(SS) When Madeleine and I met, I was working as a Controller for a large public utility company and feeling very burned out and misaligned with the values of the corporate world. The idea applying my business skills as a Chartered Accountant to a fledgling social impact business like Lunapads appealed to me. That was in 1999: I have never looked back!
Menstruation is finally starting to get the recognition is deserves as human rights and gender equality issue in the public discourse. Why has it taken so long for people to understand this?
(MS & SS) Unfortunately it is simply because of the extraordinary persistence of menstrual taboos: it’s hard to get people to talk about something that they have been so strongly conditioned to hide or be ashamed of. The good news is that menstrual equity advocates are now being heard and sharing stories about challenges around access to menstrual products for low-income or other marginalized populations, and the importance of menstrual health in the Global South.
Lunapads is an early innovator in a market that has, in recent years, begun to take off and see a range of new products launch, as well as big marketing campaigns. How has your market and audience changed since you launched in 1993, and what has been the impact of new entrants?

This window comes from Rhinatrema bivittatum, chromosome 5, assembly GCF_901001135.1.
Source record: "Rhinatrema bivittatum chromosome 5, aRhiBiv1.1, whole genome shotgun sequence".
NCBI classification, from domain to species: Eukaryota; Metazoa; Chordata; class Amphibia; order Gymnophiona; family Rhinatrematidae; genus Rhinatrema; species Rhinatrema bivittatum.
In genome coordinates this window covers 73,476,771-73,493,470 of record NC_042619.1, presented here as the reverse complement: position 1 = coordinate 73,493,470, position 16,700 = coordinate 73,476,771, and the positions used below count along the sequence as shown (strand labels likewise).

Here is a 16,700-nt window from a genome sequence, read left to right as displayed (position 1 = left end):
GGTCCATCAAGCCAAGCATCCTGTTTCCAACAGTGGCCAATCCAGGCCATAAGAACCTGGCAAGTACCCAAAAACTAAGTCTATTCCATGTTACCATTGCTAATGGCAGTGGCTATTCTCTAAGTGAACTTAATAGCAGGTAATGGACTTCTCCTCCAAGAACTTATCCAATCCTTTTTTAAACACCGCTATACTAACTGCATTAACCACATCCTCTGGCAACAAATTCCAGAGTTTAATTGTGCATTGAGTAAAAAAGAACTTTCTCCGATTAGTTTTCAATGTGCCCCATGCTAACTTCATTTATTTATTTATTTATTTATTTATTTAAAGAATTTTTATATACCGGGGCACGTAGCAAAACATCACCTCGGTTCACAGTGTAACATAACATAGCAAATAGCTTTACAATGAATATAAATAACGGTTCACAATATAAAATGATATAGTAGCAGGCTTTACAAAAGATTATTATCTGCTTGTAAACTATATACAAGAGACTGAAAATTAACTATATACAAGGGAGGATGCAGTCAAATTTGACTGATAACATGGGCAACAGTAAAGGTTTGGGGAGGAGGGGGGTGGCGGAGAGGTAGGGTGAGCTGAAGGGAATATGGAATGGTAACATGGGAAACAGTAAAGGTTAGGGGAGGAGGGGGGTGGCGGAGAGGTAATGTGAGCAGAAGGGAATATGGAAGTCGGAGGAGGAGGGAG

(MS & SS) We are really excited to see all of the new activity in the space in recent years. For a long time it felt like we were in a very isolated niche, so having more colleagues not only validates us, but more importantly grows the market in an “all boats rise” kind of way. Our market has expanded from highly eco-conscious early adopters, to more mainstream customers concerned about their health and the environment. Having our products available at retailers like London Drugs, Whole Foods and Target.com also speaks to this: reusables have gone from being seen as radical to being relatively commonplace.
Where are you at and where do you want to take Lunapads in the next couple of years? Do you have a BHAG (Big Hairy Audacious Goal), either for yourself or the business?
(MS & SS) Like many other entrepreneurs, we are trying to grow our business doing the usual things: managing cash flow well, finding the right people to join our team, working on product innovation and so on. The other core aspect of our business practice has to do with social impact: Lunapads is a founding Canadian B Corp, a globally recognized assessment and certification of a company’s social and environmental impact. We are always trying to up our game on this front, and earlier this year we were recognized as ranking among the top 10% of BCorps globally, earning us a “Best for the World” distinction.